Cognitive Inhibition Correlates with Exercise-Induced Hypoalgesia After Aerobic Bicycling in Pain-Free Participants
Received 15 November 2019
Accepted for publication 24 March 2020
Published 29 April 2020 Volume 2020:13 Pages 847—858
Checked for plagiarism Yes
Review by Single anonymous peer review
Peer reviewer comments 2
Editor who approved publication: Dr Michael A Überall
H Gajsar,1 C Titze,1 K Konietzny,1 M Meyer,2 HB Vaegter,3,4 MI Hasenbring1,3
1Mind and Pain in Motion Group, Department of Medical Psychology and Medical Sociology, Ruhr University Bochum, Bochum, Germany; 2School of Social Sciences, University of Mannheim, Mannheim, Germany; 3Department of Clinical Research, Faculty of Health Sciences, University of Southern Denmark, Odense, Denmark; 4Pain Research Group, Pain Center, University Hospital Odense, Odense, Denmark
Correspondence: H Gajsar
Mind and Pain in Motion Group, Department of Medical Psychology and Medical Sociology, Ruhr University Bochum, Universitätsstr, 150, Bochum 44809, Germany
Purpose: Exercise-induced hypoalgesia (EIH) is the short-term reduction of pain sensitivity after a single bout of exercise. Descending pain inhibition has been proposed to at least partly underlie EIH. Cognitive inhibition is the ability to inhibit a pre-potent response and has in turn been associated with descending pain inhibition, as indexed by conditioned pain modulation. Therefore, we hypothesized that cognitive inhibition is associated with higher EIH.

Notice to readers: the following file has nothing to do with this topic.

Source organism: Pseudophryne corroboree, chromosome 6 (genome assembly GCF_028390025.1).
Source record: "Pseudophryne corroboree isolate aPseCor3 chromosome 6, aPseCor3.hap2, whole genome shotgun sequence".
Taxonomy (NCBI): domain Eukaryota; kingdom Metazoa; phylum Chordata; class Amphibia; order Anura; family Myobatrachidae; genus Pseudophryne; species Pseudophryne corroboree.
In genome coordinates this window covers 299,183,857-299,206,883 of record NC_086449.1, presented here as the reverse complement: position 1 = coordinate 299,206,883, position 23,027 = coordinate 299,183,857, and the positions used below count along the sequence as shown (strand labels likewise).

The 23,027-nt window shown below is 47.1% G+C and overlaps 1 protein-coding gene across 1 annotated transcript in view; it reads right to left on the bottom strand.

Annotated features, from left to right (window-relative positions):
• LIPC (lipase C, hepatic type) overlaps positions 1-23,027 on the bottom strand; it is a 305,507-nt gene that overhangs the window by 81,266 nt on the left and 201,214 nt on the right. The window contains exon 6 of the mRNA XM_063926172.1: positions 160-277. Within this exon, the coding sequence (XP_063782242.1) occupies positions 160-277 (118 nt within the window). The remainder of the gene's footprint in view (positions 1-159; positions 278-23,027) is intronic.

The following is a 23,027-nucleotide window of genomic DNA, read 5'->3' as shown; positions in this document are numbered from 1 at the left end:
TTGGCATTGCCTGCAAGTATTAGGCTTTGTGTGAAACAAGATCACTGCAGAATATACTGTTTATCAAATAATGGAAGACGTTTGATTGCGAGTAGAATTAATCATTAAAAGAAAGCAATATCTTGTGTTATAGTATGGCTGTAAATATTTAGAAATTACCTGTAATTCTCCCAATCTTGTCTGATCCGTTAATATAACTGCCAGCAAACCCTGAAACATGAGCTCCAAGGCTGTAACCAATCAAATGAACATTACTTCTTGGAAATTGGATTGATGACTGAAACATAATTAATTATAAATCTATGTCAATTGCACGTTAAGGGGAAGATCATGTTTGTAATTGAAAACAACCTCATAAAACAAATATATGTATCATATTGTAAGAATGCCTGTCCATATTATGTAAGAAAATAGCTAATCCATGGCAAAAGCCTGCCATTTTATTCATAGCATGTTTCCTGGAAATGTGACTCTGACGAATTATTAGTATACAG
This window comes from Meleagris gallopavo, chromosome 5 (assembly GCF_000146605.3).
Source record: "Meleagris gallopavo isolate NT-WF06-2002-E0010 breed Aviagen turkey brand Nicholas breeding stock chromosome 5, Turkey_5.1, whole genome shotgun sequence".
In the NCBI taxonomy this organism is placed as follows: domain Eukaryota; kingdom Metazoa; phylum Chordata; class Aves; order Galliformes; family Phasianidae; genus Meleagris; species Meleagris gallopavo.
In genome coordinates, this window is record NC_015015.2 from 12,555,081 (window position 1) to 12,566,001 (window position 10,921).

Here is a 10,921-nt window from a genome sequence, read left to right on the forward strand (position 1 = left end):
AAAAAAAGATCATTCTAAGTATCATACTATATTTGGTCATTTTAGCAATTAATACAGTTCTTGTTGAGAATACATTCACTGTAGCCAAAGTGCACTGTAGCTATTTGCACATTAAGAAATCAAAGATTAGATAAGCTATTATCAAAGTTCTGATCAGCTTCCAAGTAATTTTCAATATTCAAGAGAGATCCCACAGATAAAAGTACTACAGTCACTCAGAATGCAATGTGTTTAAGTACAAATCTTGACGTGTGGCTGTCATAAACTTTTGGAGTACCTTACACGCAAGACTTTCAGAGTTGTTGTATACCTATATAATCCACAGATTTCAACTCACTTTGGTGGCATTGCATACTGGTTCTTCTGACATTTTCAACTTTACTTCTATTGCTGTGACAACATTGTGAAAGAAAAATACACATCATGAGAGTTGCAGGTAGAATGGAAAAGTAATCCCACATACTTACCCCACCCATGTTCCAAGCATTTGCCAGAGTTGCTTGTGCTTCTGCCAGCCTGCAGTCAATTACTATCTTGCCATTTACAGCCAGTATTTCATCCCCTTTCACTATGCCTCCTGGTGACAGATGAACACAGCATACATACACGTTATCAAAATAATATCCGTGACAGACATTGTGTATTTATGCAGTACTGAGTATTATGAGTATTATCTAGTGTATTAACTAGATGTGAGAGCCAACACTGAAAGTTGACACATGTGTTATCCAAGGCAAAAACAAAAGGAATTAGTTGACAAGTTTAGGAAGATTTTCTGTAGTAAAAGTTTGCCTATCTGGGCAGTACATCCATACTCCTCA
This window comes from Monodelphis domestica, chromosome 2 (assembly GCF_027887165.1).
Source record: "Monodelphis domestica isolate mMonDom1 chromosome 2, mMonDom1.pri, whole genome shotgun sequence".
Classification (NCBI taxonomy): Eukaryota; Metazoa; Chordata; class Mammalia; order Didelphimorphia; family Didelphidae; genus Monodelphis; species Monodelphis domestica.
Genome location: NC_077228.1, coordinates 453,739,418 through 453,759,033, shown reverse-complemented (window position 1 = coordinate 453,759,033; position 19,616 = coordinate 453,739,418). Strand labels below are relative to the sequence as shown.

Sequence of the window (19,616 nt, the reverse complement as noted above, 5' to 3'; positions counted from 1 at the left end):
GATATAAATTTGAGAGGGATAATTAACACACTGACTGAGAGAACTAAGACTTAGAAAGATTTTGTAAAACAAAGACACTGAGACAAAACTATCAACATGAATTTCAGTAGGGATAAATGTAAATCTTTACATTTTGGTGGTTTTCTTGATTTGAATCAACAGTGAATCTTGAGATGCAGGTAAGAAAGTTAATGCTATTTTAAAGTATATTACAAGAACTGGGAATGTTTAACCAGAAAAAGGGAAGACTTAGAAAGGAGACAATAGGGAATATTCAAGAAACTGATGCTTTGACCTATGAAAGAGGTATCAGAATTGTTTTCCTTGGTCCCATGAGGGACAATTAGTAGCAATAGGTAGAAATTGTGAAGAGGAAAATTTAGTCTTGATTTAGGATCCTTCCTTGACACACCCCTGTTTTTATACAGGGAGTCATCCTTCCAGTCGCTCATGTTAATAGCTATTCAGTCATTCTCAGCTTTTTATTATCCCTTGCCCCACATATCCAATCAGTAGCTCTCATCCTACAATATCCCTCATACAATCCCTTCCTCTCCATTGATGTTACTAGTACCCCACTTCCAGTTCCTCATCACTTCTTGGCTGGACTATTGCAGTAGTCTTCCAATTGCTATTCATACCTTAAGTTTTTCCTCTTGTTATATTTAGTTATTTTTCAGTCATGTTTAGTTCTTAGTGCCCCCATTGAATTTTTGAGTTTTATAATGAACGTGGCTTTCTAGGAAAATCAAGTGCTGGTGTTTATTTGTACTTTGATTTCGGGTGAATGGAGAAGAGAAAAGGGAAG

Methods: In this cross-sectional study, 37 pain-free participants (16 male, age 27.75 ± 9.91) completed a stop-signal task assessing cognitive inhibition ability and a control condition in the first session. In the second session, pre–post-test design EIH was assessed by means of aerobic bicycling (15 min., 75% VO2max) and isometric knee extension (90 sec, 30% MVC). EIH was assessed with pressure pain thresholds (PPT) and temporal summation of pain (TSP), each at the hand and at the leg. Correlational analyses quantified the associations between cognitive inhibition and EIH change scores.
Results: Better cognitive inhibition correlated with EIH change scores in PPTs after aerobic bicycling at the hand (r = − 0.35, 95% CI: − 0.57; − 0.08, p = 0.021), but not at the leg (rho = − 0.10, 95% CI: − 0.36; 0.18, p = 0.277). No correlations between cognitive inhibition and change in PPTs after isometric knee extension at the hand (rho = − 0.03, 95% CI: − 0.30; 0.25, p = 0.857) nor at the leg (rho = − 0.03, 95% CI: − 0.25; 0.30, p = 0.857) were observed. There were no EIH effects after isometric exercise and, generally, no effects of exercise on TSP.
Conclusion: This study provides preliminary evidence for the notion that cognitive inhibition might play a supportive role in EIH. Although these results are clearly in need of replication, they accord well with previously reported associations between cognitive inhibition, experimental pain and descending pain inhibition.
Keywords: descending pain inhibition, exercise-induced hypoalgesia, response inhibition, stop-signal task, pressure pain threshold, temporal summation of pain
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